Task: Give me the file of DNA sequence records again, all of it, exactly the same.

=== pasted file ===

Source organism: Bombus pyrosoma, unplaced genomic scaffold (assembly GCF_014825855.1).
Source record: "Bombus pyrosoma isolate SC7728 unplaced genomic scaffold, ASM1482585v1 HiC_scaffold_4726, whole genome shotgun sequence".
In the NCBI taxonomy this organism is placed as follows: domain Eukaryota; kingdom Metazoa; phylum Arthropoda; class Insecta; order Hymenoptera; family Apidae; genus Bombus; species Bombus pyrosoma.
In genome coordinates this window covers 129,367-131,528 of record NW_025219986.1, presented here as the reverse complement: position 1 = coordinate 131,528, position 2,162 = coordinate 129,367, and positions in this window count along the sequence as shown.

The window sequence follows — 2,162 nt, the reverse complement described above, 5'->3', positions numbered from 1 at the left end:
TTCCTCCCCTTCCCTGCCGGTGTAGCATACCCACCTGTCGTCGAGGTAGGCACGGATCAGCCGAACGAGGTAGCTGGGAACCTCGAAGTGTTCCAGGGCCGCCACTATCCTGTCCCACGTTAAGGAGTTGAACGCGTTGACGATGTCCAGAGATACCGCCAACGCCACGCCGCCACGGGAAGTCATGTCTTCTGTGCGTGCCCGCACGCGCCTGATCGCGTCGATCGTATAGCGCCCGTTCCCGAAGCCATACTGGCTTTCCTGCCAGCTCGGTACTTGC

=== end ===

Source organism: Bombus pyrosoma, unplaced genomic scaffold (assembly GCF_014825855.1).
Source record: "Bombus pyrosoma isolate SC7728 unplaced genomic scaffold, ASM1482585v1 HiC_scaffold_4726, whole genome shotgun sequence".
In the NCBI taxonomy this organism is placed as follows: domain Eukaryota; kingdom Metazoa; phylum Arthropoda; class Insecta; order Hymenoptera; family Apidae; genus Bombus; species Bombus pyrosoma.
In genome coordinates this window covers 129,367-131,528 of record NW_025219986.1, presented here as the reverse complement: position 1 = coordinate 131,528, position 2,162 = coordinate 129,367, and positions in this window count along the sequence as shown.

The window sequence follows — 2,162 nt, the reverse complement described above, 5'->3', positions numbered from 1 at the left end:
TTCCTCCCCTTCCCTGCCGGTGTAGCATACCCACCTGTCGTCGAGGTAGGCACGGATCAGCCGAACGAGGTAGCTGGGAACCTCGAAGTGTTCCAGGGCCGCCACTATCCTGTCCCACGTTAAGGAGTTGAACGCGTTGACGATGTCCAGAGATACCGCCAACGCCACGCCGCCACGGGAAGTCATGTCTTCTGTGCGTGCCCGCACGCGCCTGATCGCGTCGATCGTATAGCGCCCGTTCCCGAAGCCATACTGGCTTTCCTGCCAGCTCGGTACTTGC